Uganda

We train women farmers in Uganda to improve their access to income and food.
Photo: ACF-Uganda, T. Frank
Population
38.8 million
Human Development Index
164 (out of 188 countries ranked)
Our Team
84 employees
Program Start
1995

People Helped in 2015: 100,141

31,396
People Received Nutritional Support 
26,350
People Accessed Safe Water and Sanitation 
42,395
People Gained Economic Self Sufficiency 

In 2015, Uganda continued to struggle with slow economic growth, a constant stream of refugees from conflicts in neighboring South Sudan and eastern Democratic Republic of Congo, and the lingering instability of a two-decade-old struggle against the Lord’s Resistance Army, a violent opposition group that has terrorized the north. In 2015, Uganda hosted over 520,000 refugees, the highest number in its history.

Northern Uganda, including the Karamoja region, is underdeveloped, arid, prone to drought, and suffers the country’s highest poverty rates. Karamoja has experienced three consecutive years of weak crops and food shortages. Communities have very little access to basic social services and struggle with chronic food insecurity as a result of high food prices and difficult conditions for farming, raising livestock, or earning income.

Hunger is a major issue in northern Uganda, and the prevalence of undernutrition among children routinely surpasses emergency thresholds, especially among refugee populations. An estimated 33 percent of children under five in the country suffer from chronic undernutrition and stunted growth.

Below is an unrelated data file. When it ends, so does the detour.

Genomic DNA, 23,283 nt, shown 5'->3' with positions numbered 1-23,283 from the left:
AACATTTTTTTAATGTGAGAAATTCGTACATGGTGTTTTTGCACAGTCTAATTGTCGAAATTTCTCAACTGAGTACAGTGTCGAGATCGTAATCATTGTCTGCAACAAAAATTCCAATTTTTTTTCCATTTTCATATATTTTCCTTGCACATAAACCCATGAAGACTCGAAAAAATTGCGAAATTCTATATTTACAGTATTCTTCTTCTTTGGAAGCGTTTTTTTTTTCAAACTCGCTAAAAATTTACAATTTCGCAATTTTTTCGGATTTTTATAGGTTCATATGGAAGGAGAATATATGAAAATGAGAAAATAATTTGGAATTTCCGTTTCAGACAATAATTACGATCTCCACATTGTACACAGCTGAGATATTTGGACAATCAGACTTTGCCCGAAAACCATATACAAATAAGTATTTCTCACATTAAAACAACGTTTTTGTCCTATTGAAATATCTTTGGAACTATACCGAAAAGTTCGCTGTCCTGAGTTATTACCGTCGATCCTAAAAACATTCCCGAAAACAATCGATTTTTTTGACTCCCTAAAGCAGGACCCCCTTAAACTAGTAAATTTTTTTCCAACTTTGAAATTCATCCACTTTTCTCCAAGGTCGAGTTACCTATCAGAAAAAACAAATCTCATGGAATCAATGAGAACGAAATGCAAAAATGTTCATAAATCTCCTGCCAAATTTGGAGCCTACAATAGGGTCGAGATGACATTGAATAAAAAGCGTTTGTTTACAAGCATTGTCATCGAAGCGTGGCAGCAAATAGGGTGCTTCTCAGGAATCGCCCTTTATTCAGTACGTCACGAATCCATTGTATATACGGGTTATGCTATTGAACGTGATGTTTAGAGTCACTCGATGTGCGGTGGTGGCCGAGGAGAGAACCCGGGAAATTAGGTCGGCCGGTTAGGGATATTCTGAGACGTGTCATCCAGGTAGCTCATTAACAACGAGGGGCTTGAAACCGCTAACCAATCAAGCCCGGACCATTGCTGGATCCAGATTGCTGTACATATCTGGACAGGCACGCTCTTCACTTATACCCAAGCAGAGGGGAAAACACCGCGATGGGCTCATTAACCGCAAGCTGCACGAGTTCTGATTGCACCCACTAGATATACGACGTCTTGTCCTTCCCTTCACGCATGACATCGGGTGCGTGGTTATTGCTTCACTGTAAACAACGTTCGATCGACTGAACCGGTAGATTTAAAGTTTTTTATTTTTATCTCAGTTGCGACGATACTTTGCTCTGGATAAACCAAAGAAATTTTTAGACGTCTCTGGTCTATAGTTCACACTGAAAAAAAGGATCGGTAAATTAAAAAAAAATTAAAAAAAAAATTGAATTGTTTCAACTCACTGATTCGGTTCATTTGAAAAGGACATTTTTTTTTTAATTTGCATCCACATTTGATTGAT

Action Against Hunger began working in Uganda in 1980 in response to a food crisis and famine conditions in the Karamoja Region. We currently have programs in five districts in northern Uganda: Kiryandongo, Adjumani, Nwoya, Amuru and Kabong.

WHAT WE ACHIEVED IN 2015

Nutrition and Health: 31,396 people

  • Reached the most vulnerable children in refugee settlements and host communities with services to prevent and treat deadly undernutrition
  • Strengthened local capacity and trained local health workers to provide treatment to children in need

Food Security and Livelihoods: 42,395 people

  • Improved business skills and income for women farmers
  • Distributed cash transfers instead of food rations to vulnerable displaced women

Water, Sanitation, and Hygiene:  26,350 people

  • Improved access to clean water and reduced the threat of waterborne diseases

"This was a turning point in my life. I can manage my basic needs now. I have enough food to stock my house, I've sent my youngest child back to school, and I'm able to manage the hospital bills for my son. Now I have the courage to work even harder."—Margaret Akello, farmer, mother, and participant in Action Against Hunger livelihoods program, Uganda

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